The Scottish Government remains committed to supporting general practice, and the independent contractor model is a key part of that. I recently met the chair of the British Medical Association’s Scottish general practitioners committee to reaffirm that. The 2018 GP contract that was agreed with the BMA is designed to support and strengthen that commitment.
As part of the contract, and to support GP practices, we have recruited more than 3,220 healthcare professionals since 2018. That is underpinned by an investment of £170 million this year, and our policy prospectus commits us to sustaining that investment through the primary care improvement fund and investing more in practices that service disadvantaged areas. We remain committed to increasing the number of GPs working in Scotland by at least 800 by 2027.
The cabinet secretary will recognise that, although he has promised 800 more GPs, Audit Scotland has warned that progress is not on track. In my region, NHS Tayside has recommended that Invergowrie’s practice should close later this month, with more than 1,800 patients being allocated to other practices. In Fife, 40 per cent of GP surgeries have closed their doors to new patients, which is a higher figure than anywhere else in Scotland. Among the current workforce, it is estimated that more than a third are unlikely to remain in general practice for the next five years, which would mean around 1,500 GPs lost.
What action is the Scottish Government taking to improve the retention of GPs, which will be crucial if we are to reach the required number?
We are taking forward a range of work to support the retention of GPs in general practice. That includes the funding initiatives that we have in place to encourage GPs to work in rural areas. Alongside that, in this year’s recruitment programme for GP training, we have more or less reached the quota that was set to support further GP provision.
I understand the concerns that the member is raising on behalf of her constituents, but I reassure her that investment in primary care, supporting the retention of general practitioners, recruiting more people into general practice and expanding the primary care workforce are all critical to ensuring that we have a sustainable primary care system. We have, for example, recruited more than 3,000 additional staff in primary care to help the wider workforce to support individuals with their healthcare needs in primary care settings.
The cabinet secretary will be aware of the issues relating to the GP surgeries in Burghead and Hopeman, as I have written to him and to his predecessor about them. The very strong local action group, save our surgeries, is campaigning to retain those vital services, and I believe that there is cross-party support for that. Will the cabinet secretary agree to meet the campaigners, either in Moray or in Parliament, to listen to their concerns about the future of those two vital surgeries and to the local solutions that they are offering to keep them open?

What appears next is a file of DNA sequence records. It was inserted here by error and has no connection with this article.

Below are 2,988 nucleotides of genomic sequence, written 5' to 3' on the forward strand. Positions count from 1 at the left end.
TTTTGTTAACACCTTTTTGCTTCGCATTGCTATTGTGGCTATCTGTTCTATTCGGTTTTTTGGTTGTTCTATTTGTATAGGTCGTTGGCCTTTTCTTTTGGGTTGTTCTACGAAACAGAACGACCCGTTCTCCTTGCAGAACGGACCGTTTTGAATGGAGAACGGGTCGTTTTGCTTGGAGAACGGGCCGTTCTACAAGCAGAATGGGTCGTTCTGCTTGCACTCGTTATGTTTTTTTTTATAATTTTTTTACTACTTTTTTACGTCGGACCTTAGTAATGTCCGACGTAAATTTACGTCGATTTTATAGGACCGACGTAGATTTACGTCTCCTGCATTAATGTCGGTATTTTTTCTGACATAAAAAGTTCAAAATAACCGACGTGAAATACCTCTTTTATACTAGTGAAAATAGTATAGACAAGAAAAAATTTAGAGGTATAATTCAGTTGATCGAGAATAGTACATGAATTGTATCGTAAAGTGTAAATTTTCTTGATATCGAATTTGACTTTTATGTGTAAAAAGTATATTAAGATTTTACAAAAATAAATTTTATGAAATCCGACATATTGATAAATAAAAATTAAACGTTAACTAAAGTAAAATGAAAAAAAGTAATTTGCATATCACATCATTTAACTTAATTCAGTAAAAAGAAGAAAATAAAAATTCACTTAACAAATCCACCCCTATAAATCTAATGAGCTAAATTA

I am aware of the issues relating to those surgeries. The principal route for those issues to be addressed is through the local integration joint board, health and social care partnership and health board, which will look at the design of services that are provided locally. The health board has a contract directly with the GP practices and will make decisions about the existing surgeries that are in place. It is important that that process is taken forward. I encourage the member and local campaigners to engage with the health board, the IJB and the health and social care partnership on those issues to ensure that there are sustainable services in the future.
Independent GP contractors in West Lothian have told me that having the ability to directly employ allied health professionals such as physiotherapists, occupational therapists and dieticians would make a real difference in allowing GPs to employ AHPs based on their practice’s needs, rather than there being centralised allocations. That would give GPs the authority to line manage the AHPs in their employ, and it would support flexibility, continuity and integrity of care for patients. Currently, our local health and social care partnership requires centralised recruitment and employment. Will the cabinet secretary consider that policy in order to support GPs to improve services for their patients?
I recognise the value of the wider skills group in supporting primary care. In particular, AHPs such as those who deal with musculoskeletal conditions, physios, OTs and dieticians can be used in a range of areas. We are trying to ensure that there is a steady increase in the number of AHPs being provided to GP practices across the country.
I recognise the concern that the member has raised. I have recently discussed the issue with GP practices in my constituency. I am not unsympathetic to looking at how we could improve the existing model in a way that would give GPs greater control over such matters. Equally, I want to ensure that the multidisciplinary teams in primary care expand and develop on a consistent basis, so that as many GP practices as possible can benefit. Some GP practices might want to do that directly; others might want that to be done centrally for them. However, I am certainly open to looking at how we can further improve the system.